Von der Leyen is helping the EU fail Gaza
February 26, 2024
(Havana, Cuba)
Edoardo Tagliati
(Siena, Italy)
Lorenzo Tremogli

As Israel proceeds with its brutal bombardment of civilians in Gaza in an attempt to eliminate Hamas, the European Union continues to lack perspective and policy independent of that of the United States. The EU has taken an old-fashioned attitude that goes back to the 1980’s, when it did not have the political strength to put forth a solution or road map on any conflict issue. 

This can be clearly seen in the statement of Josep Borrell, VP of the European Commission, on November 15, 2023, where he adopts the “soft-power approach,” first popularized in the US:

“Europe's influence in the world is based mainly on our “soft power.” We have a developed economy and have taken measures to strengthen our defense capabilities, but we are not yet a true great power. Our influence in the world depends mainly on the consistency with which we defend universal values and principles. We Europeans must be among the guardians of international and humanitarian law. That is why our partners in the world - and our rivals - follow so closely our positions on the dramatic developments taking place in the Middle East.”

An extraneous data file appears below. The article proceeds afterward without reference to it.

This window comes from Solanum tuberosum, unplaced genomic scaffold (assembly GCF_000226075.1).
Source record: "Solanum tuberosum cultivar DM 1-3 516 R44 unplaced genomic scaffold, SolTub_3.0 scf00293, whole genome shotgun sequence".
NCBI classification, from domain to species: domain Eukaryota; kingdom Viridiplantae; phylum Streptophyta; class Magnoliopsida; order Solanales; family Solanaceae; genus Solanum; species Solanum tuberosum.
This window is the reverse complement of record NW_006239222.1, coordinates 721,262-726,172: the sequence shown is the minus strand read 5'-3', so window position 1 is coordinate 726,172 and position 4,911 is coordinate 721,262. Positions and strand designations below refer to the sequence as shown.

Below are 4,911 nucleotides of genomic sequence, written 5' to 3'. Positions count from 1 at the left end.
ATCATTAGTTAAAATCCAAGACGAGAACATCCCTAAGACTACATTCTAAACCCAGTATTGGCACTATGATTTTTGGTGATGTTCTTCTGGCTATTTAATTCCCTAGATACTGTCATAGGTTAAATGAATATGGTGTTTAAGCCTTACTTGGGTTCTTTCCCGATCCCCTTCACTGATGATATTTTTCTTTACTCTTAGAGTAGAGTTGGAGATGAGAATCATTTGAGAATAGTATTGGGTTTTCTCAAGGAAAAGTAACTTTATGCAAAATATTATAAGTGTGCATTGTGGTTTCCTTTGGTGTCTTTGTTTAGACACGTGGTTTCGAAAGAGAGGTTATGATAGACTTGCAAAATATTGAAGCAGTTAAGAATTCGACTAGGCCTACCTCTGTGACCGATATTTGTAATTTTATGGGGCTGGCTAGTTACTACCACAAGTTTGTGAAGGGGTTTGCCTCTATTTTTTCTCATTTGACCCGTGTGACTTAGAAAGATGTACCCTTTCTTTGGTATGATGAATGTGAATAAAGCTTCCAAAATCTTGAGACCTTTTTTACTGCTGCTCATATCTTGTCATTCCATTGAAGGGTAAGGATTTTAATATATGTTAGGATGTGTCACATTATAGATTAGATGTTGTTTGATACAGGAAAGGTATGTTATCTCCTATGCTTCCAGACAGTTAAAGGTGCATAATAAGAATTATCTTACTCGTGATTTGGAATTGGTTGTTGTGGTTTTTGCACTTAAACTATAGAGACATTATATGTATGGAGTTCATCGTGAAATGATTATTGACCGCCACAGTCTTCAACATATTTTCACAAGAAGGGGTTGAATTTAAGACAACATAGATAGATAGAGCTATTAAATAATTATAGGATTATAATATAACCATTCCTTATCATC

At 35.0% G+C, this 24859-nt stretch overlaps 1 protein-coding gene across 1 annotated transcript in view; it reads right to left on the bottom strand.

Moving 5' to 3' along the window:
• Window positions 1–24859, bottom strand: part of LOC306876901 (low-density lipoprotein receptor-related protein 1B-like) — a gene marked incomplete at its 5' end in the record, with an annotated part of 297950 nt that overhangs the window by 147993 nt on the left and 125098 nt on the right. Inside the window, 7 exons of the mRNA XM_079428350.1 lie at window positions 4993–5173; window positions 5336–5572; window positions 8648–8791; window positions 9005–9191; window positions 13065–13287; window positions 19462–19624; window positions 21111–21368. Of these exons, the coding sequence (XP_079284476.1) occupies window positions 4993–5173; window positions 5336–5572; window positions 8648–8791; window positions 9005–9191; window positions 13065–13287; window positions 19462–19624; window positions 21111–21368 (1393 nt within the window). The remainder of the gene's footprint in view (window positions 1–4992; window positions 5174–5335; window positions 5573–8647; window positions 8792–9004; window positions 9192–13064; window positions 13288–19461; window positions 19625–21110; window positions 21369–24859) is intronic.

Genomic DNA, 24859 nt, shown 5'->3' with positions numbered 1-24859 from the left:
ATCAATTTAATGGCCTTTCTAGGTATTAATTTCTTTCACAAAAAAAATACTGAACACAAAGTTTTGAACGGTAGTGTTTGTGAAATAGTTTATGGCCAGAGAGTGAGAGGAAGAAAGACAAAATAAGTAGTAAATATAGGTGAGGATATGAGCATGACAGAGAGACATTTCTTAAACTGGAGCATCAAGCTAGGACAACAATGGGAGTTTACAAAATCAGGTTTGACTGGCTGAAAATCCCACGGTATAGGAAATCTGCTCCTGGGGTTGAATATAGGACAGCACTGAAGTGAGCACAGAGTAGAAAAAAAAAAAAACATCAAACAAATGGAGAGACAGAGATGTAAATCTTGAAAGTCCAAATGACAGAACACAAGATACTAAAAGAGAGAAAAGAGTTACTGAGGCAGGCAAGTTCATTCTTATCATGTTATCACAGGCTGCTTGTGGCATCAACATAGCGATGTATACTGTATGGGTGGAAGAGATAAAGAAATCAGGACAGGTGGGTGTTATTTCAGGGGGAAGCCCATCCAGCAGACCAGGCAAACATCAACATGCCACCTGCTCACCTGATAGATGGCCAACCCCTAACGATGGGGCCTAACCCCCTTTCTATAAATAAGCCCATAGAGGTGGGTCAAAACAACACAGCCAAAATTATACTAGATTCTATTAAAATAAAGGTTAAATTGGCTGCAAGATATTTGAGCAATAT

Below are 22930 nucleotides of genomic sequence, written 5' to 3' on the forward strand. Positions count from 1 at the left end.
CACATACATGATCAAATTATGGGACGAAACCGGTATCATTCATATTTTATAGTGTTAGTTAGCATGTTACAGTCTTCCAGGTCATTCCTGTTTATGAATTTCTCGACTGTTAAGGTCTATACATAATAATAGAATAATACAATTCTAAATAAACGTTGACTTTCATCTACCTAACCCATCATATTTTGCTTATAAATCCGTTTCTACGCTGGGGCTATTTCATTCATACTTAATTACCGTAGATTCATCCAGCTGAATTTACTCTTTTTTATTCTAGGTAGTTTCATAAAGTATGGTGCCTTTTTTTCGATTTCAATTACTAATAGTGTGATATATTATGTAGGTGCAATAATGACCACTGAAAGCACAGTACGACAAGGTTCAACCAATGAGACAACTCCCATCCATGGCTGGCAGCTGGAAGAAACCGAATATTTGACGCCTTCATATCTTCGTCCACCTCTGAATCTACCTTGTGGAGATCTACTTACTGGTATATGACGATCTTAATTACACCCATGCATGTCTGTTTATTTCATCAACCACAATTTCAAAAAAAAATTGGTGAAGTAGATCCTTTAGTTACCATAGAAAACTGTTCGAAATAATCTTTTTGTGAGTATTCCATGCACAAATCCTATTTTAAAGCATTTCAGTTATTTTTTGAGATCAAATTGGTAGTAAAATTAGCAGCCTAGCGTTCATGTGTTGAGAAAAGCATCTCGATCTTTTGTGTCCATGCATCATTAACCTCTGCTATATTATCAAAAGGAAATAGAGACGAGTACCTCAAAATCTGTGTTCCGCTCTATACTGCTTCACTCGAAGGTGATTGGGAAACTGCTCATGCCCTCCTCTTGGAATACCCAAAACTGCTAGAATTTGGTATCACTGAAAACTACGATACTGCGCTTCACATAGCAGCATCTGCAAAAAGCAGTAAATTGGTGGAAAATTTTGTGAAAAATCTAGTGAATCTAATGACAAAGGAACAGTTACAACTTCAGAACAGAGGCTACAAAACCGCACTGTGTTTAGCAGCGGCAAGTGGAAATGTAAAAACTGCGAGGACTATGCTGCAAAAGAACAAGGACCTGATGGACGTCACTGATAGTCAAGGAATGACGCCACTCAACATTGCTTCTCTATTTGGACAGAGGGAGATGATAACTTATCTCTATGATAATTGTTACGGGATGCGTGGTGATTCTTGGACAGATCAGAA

The U.S. has wielded power in the world both through the classic tools of empire — military force and economic control — and through what political scientist Joseph Nye has called “soft power” — the ability to persuade other actors to support its agenda through the use of moral and cultural authority. In the wake of the Soviet collapse, the United States was embedded in a complex world of interdependencies, and faced with the need to address complex issues that accompanied the consolidation of its global hegemony. It was theorized that while it could rely on overwhelming military power and vast economic resources, it could not shy away from exercising its persuasive powers as well. Fortunately, the U.S. could count on vast reserves of institutional and cultural capital from its founding role in post-World War II global governance, as well as incalculable new resources related to their technological leadership in the new media and information technology industries. The United States would thus lead the world through economic power and political alliances. But even more importantly, through the power to converge others on its agenda.